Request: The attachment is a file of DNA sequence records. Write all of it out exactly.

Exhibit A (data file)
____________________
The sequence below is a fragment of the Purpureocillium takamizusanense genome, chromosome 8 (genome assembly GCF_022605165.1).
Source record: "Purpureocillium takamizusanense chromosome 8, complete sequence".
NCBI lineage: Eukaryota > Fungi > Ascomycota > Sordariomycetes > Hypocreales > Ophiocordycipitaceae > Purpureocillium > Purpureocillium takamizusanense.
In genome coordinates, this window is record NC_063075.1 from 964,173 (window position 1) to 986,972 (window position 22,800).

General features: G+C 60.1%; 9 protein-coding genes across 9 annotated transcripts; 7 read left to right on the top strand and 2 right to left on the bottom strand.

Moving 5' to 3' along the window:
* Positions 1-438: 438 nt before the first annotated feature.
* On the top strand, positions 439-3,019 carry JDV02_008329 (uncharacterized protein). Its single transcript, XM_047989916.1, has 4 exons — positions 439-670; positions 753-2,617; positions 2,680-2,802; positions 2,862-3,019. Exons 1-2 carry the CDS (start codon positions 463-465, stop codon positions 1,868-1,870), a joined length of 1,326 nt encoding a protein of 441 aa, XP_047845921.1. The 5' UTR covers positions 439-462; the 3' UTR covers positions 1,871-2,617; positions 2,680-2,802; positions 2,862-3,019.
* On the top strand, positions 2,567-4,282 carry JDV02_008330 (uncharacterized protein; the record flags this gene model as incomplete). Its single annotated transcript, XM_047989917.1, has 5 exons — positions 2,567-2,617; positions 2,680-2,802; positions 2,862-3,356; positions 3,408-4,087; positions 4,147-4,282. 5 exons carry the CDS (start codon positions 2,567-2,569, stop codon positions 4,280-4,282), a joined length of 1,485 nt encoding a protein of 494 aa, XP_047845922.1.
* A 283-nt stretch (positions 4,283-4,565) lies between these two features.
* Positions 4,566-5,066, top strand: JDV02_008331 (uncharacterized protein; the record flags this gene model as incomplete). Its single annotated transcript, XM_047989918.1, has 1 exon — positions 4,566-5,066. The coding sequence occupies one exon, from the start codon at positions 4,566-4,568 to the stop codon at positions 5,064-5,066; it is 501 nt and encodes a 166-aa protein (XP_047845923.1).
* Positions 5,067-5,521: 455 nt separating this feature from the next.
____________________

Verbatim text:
The sequence below is a fragment of the Purpureocillium takamizusanense genome, chromosome 8 (genome assembly GCF_022605165.1).
Source record: "Purpureocillium takamizusanense chromosome 8, complete sequence".
NCBI lineage: Eukaryota > Fungi > Ascomycota > Sordariomycetes > Hypocreales > Ophiocordycipitaceae > Purpureocillium > Purpureocillium takamizusanense.
In genome coordinates, this window is record NC_063075.1 from 964,173 (window position 1) to 986,972 (window position 22,800).

General features: G+C 60.1%; 9 protein-coding genes across 9 annotated transcripts; 7 read left to right on the top strand and 2 right to left on the bottom strand.

Moving 5' to 3' along the window:
* Positions 1-438: 438 nt before the first annotated feature.
* On the top strand, positions 439-3,019 carry JDV02_008329 (uncharacterized protein). Its single transcript, XM_047989916.1, has 4 exons — positions 439-670; positions 753-2,617; positions 2,680-2,802; positions 2,862-3,019. Exons 1-2 carry the CDS (start codon positions 463-465, stop codon positions 1,868-1,870), a joined length of 1,326 nt encoding a protein of 441 aa, XP_047845921.1. The 5' UTR covers positions 439-462; the 3' UTR covers positions 1,871-2,617; positions 2,680-2,802; positions 2,862-3,019.
* On the top strand, positions 2,567-4,282 carry JDV02_008330 (uncharacterized protein; the record flags this gene model as incomplete). Its single annotated transcript, XM_047989917.1, has 5 exons — positions 2,567-2,617; positions 2,680-2,802; positions 2,862-3,356; positions 3,408-4,087; positions 4,147-4,282. 5 exons carry the CDS (start codon positions 2,567-2,569, stop codon positions 4,280-4,282), a joined length of 1,485 nt encoding a protein of 494 aa, XP_047845922.1.
* A 283-nt stretch (positions 4,283-4,565) lies between these two features.
* Positions 4,566-5,066, top strand: JDV02_008331 (uncharacterized protein; the record flags this gene model as incomplete). Its single annotated transcript, XM_047989918.1, has 1 exon — positions 4,566-5,066. The coding sequence occupies one exon, from the start codon at positions 4,566-4,568 to the stop codon at positions 5,064-5,066; it is 501 nt and encodes a 166-aa protein (XP_047845923.1).
* Positions 5,067-5,521: 455 nt separating this feature from the next.